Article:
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Division of Military Retirement

Since 1984, when the United States Congress passed the Uniformed Services Former Spouses’ Protection Act (USFSPA), States have been authorized to consider military retired pay as marital property and divide it during a divorce. Military members and their families often misunderstand exactly what can be divided and how much a former spouse may be entitled to. Some think a spouse is automatically entitled to fifty percent of their retired pay. Others believe that if the marriage didn’t last at least 10 years, the spouse is entitled to nothing. Neither of these beliefs is necessarily true.

Under USFSPA, there are limits to what DFAS is required to do regardless of what a State Court orders. Although theoretically a State could award a former spouse more than fifty percent of the military member’s military retirement, DFAS will not pay out more than fifty percent of the military member’s “disposable” retired pay. Disposable retired pay is the gross pay less SBP, reductions for VA offsets and any debt owed by the member to the government that is being deducted from his or her retired pay.

DFAS will only pay a former spouse directly if at the time of the divorce, the spouse had been married to the military member for at least ten years overlapping military service. If the parties had been married 12 years but the military member only served for nine years during the marriage, DFAS would not pay the spouse her share of the military retired pay. That doesn’t mean it isn’t owed, it just means the military member would have to pay the former spouse directly. This can have adverse tax implications for the former military member and careful drafting of agreements is necessary. Experienced, former JAG attorneys like Ray Chamberland are adept at properly preparing necessary documents.

Although Federal law controls what DFAS will do when they receive a court order dividing military retirement, State law determines whether the retired pay will be divided and how much the former spouse will receive. Unless there is an agreement providing for a different division, courts in Colorado typically award what they term a “marital share” of the military retired pay. The rationale for awarding a share to a former spouse is that spouse normally contributed to the military member’s career. Some ways they did this might be by raising the children; maintaining a home; relocating multiple times which prevented them from having an career of their own; and becoming members of officer’s or enlisted spouses’ clubs which advanced the military member’s career. If the member retired as a senior officer or senior NCO, their spouses often contributed even more by caring for the unit spouse’s and their issues.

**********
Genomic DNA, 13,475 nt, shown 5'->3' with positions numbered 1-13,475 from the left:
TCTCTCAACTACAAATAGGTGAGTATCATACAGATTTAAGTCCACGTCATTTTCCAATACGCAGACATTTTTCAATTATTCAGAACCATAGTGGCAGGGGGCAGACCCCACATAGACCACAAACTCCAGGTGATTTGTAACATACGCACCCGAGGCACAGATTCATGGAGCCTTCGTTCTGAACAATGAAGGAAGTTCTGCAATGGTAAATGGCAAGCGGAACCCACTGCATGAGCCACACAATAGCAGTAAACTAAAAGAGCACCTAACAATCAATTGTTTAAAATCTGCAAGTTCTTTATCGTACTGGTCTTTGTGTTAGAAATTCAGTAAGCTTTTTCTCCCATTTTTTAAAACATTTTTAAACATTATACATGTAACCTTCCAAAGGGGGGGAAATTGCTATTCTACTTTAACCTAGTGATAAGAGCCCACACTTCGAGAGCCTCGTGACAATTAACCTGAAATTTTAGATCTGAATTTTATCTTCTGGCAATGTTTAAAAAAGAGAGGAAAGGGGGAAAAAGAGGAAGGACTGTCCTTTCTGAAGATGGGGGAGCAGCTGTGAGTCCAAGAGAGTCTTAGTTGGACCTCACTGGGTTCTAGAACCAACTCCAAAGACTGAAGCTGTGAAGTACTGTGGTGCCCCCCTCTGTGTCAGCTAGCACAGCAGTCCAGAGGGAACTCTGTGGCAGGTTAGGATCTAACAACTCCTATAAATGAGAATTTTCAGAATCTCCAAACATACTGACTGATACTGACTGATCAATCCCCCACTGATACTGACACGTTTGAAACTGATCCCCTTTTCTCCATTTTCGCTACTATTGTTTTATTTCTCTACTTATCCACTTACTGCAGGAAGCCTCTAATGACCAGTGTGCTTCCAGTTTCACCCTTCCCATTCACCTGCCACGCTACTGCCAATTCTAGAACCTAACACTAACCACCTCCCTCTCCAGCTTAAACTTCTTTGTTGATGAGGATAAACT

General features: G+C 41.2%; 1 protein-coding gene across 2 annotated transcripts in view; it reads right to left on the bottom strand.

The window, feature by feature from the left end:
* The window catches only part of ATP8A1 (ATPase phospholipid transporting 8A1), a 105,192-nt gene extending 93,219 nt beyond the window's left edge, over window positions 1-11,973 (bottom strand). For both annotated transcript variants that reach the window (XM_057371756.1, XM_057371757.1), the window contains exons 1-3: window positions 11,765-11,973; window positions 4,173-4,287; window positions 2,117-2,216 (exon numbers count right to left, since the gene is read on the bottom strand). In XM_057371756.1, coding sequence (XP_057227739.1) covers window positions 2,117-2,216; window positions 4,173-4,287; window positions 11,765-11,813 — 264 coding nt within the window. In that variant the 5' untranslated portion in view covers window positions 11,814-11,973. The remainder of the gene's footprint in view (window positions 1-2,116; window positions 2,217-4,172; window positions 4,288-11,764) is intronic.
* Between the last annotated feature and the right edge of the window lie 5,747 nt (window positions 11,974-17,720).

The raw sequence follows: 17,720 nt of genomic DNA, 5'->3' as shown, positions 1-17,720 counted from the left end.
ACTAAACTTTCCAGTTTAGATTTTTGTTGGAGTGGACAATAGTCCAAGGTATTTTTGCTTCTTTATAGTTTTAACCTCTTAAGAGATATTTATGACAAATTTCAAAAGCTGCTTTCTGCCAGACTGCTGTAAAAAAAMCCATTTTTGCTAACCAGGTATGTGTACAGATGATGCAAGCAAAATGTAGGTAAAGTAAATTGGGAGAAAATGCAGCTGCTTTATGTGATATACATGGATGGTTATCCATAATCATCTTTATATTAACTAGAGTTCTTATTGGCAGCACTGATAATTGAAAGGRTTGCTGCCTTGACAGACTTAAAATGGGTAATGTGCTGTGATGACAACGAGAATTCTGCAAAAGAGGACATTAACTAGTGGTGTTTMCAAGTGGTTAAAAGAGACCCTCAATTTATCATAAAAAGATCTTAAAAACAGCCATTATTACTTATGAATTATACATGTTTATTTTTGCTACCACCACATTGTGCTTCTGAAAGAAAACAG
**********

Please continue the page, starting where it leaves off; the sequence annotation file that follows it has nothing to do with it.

The formula most often used to determine the marital share is to first determine the total number of month of marriage overlapping military service at the date of the divorce and then to divide that by the total number of months of military service. That produces the “marital fraction” or the percentage of the military member’s retired pay that was earned during the marriage. The Court will then award one-half of this marital fraction to each party. For example, if the Parties were married on the day the military member entered the service and divorced twenty years later on the day the member retired, the fraction would be easy. They would have been married for 240 months overlapping military service. The member would have served on active duty for 240 months. You would divide 240 by 240 and get a marital fraction of 1. You’d divide 1 in half and each party would get ½ of the military retirement. This may sound like an unlikely scenario, but often the parties are married before the military member entered the service, and they aren’t divorced until after the member retired. In this scenario, regardless of how long the military member served, the spouses percentage of the military retirement would be 50 percent because they were married for the entirety of the member’s military service. The fraction can range from the maximum of fifty percent down to such a small amount in short term marriages or marriages encompassing very little military service that there is little value in dividing the retirement.

Sometimes the fraction cannot be determined. This occurs when the military member is still on active duty at the time of the divorce. The number of months of marriage overlapping military service can be determined because it ends with the divorce. However, until the military member actually retires, the total months of military service cannot be computed. In this situation, you will want an attorney helping you who is very experienced with DFAS language requirements or you face the risk of having DFAS reject the Court Order and refuse to divide the retirement. With his 25 years of military service and extensive knowledge of DFAS requirements, attorney Ray Chamberland can help you ensure the language in documents sent to DFAS will not be rejected.

Military Reservist’s face additional challenges in dividing their retirement. If you’re a reservist facing a divorce, please contact Ray Chamberland. He can help with your unique situation.

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